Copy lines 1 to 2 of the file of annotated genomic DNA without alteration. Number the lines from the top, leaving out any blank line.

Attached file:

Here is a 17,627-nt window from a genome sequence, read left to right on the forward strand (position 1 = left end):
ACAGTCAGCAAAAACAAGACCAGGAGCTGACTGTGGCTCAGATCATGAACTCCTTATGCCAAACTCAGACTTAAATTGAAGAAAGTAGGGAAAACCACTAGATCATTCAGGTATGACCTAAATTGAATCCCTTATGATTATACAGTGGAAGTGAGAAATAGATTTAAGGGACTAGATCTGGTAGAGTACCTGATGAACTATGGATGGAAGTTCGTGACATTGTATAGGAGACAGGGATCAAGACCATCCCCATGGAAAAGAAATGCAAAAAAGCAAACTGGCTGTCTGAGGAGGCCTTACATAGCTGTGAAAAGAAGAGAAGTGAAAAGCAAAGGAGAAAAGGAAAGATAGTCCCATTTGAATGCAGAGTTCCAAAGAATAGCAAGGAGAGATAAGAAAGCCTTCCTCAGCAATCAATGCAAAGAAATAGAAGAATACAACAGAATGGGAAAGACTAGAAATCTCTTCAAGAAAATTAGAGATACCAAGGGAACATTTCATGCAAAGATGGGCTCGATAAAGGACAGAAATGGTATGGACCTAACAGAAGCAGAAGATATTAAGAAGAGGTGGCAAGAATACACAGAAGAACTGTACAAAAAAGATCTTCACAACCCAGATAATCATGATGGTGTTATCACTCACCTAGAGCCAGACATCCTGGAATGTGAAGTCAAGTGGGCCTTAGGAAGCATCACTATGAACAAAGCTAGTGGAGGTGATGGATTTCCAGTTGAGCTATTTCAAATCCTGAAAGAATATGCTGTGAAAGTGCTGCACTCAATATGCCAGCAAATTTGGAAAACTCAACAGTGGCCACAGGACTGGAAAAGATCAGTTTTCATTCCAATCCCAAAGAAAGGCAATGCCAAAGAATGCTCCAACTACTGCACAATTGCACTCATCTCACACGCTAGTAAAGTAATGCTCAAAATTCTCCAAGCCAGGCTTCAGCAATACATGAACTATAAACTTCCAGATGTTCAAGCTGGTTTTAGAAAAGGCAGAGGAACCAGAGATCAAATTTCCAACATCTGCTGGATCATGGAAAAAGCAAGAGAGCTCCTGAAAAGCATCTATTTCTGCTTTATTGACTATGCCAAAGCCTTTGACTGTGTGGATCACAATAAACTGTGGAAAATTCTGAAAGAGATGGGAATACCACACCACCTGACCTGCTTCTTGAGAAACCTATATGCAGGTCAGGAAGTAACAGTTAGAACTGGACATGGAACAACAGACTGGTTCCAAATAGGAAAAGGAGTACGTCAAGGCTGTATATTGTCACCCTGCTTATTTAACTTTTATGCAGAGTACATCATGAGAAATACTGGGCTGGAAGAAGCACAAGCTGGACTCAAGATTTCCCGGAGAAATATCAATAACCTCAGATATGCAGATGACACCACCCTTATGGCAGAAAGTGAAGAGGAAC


Here is a 17,627-nt window from a genome sequence, read left to right on the forward strand (position 1 = left end):
ACAGTCAGCAAAAACAAGACCAGGAGCTGACTGTGGCTCAGATCATGAACTCCTTATGCCAAACTCAGACTTAAATTGAAGAAAGTAGGGAAAACCACTAGATCATTCAGGTATGACCTAAATTGAATCCCTTATGATTATACAGTGGAAGTGAGAAATAGATTTAAGGGACTAGATCTGGTAGAGTACCTGATGAACTATGGATGGAAGTTCGTGACATTGTATAGGAGACAGGGATCAAGACCATCCCCATGGAAAAGAAATGCAAAAAAGCAAACTGGCTGTCTGAGGAGGCCTTACATAGCTGTGAAAAGAAGAGAAGTGAAAAGCAAAGGAGAAAAGGAAAGATAGTCCCATTTGAATGCAGAGTTCCAAAGAATAGCAAGGAGAGATAAGAAAGCCTTCCTCAGCAATCAATGCAAAGAAATAGAAGAATACAACAGAATGGGAAAGACTAGAAATCTCTTCAAGAAAATTAGAGATACCAAGGGAACATTTCATGCAAAGATGGGCTCGATAAAGGACAGAAATGGTATGGACCTAACAGAAGCAGAAGATATTAAGAAGAGGTGGCAAGAATACACAGAAGAACTGTACAAAAAAGATCTTCACAACCCAGATAATCATGATGGTGTTATCACTCACCTAGAGCCAGACATCCTGGAATGTGAAGTCAAGTGGGCCTTAGGAAGCATCACTATGAACAAAGCTAGTGGAGGTGATGGATTTCCAGTTGAGCTATTTCAAATCCTGAAAGAATATGCTGTGAAAGTGCTGCACTCAATATGCCAGCAAATTTGGAAAACTCAACAGTGGCCACAGGACTGGAAAAGATCAGTTTTCATTCCAATCCCAAAGAAAGGCAATGCCAAAGAATGCTCCAACTACTGCACAATTGCACTCATCTCACACGCTAGTAAAGTAATGCTCAAAATTCTCCAAGCCAGGCTTCAGCAATACATGAACTATAAACTTCCAGATGTTCAAGCTGGTTTTAGAAAAGGCAGAGGAACCAGAGATCAAATTTCCAACATCTGCTGGATCATGGAAAAAGCAAGAGAGCTCCTGAAAAGCATCTATTTCTGCTTTATTGACTATGCCAAAGCCTTTGACTGTGTGGATCACAATAAACTGTGGAAAATTCTGAAAGAGATGGGAATACCACACCACCTGACCTGCTTCTTGAGAAACCTATATGCAGGTCAGGAAGTAACAGTTAGAACTGGACATGGAACAACAGACTGGTTCCAAATAGGAAAAGGAGTACGTCAAGGCTGTATATTGTCACCCTGCTTATTTAACTTTTATGCAGAGTACATCATGAGAAATACTGGGCTGGAAGAAGCACAAGCTGGACTCAAGATTTCCCGGAGAAATATCAATAACCTCAGATATGCAGATGACACCACCCTTATGGCAGAAAGTGAAGAGGAAC